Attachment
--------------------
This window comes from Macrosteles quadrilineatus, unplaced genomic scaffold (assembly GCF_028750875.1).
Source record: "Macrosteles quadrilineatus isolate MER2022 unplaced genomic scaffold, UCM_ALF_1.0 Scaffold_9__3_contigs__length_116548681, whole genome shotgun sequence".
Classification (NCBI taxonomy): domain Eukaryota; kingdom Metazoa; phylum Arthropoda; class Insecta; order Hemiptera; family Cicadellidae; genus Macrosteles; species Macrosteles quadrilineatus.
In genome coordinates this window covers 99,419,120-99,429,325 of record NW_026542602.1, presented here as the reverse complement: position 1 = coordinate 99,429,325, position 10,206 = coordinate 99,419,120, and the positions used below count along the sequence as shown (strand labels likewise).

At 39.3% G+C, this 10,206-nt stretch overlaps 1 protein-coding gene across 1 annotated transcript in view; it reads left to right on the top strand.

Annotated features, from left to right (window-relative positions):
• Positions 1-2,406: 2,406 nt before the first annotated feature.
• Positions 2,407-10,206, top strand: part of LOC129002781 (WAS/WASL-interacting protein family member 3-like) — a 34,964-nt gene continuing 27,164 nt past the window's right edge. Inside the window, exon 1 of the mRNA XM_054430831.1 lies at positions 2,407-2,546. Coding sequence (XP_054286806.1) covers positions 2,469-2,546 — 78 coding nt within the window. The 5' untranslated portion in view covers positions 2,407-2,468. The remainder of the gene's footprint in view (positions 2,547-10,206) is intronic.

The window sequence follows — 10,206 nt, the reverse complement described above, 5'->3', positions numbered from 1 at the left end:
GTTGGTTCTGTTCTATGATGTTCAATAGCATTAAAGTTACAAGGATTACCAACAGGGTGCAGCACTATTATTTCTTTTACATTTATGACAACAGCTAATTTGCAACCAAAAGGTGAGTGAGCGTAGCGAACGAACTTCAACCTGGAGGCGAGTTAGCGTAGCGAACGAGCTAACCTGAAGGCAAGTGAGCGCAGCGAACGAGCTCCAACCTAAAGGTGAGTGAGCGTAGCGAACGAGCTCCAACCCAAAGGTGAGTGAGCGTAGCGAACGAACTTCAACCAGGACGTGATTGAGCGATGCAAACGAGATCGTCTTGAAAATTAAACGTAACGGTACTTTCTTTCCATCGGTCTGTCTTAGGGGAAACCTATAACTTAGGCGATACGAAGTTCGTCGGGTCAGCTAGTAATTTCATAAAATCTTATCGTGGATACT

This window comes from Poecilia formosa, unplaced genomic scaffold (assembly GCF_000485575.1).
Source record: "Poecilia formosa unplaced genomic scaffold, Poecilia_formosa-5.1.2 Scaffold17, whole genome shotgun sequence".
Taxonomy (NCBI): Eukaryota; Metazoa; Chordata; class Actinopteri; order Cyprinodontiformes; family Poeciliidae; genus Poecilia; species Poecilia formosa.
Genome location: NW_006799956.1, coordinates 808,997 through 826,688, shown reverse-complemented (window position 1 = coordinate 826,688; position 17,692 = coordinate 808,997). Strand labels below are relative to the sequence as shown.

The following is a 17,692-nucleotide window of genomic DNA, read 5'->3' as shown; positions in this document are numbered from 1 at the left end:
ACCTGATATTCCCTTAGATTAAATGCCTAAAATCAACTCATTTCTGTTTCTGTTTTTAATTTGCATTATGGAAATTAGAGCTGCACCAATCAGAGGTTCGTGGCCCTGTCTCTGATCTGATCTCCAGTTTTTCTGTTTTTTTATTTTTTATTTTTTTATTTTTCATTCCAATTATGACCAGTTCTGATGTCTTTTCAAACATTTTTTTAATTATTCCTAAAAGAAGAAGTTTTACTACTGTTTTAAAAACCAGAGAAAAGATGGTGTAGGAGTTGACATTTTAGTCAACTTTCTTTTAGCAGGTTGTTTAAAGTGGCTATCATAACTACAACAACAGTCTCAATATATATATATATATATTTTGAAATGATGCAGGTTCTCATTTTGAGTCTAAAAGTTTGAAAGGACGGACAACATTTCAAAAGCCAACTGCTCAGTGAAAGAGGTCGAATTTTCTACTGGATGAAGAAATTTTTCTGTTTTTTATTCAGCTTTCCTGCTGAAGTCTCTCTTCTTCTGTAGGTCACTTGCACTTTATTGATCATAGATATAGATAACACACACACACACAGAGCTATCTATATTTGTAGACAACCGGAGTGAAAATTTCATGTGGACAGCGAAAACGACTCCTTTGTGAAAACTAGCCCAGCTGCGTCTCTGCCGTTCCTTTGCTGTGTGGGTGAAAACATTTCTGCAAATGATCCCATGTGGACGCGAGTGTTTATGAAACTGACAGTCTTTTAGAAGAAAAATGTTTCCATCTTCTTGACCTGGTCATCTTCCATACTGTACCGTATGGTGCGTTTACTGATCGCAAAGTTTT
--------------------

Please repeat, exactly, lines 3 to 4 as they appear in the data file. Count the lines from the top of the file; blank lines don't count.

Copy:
Classification (NCBI taxonomy): domain Eukaryota; kingdom Metazoa; phylum Arthropoda; class Insecta; order Hemiptera; family Cicadellidae; genus Macrosteles; species Macrosteles quadrilineatus.
In genome coordinates this window covers 99,419,120-99,429,325 of record NW_026542602.1, presented here as the reverse complement: position 1 = coordinate 99,429,325, position 10,206 = coordinate 99,419,120, and the positions used below count along the sequence as shown (strand labels likewise).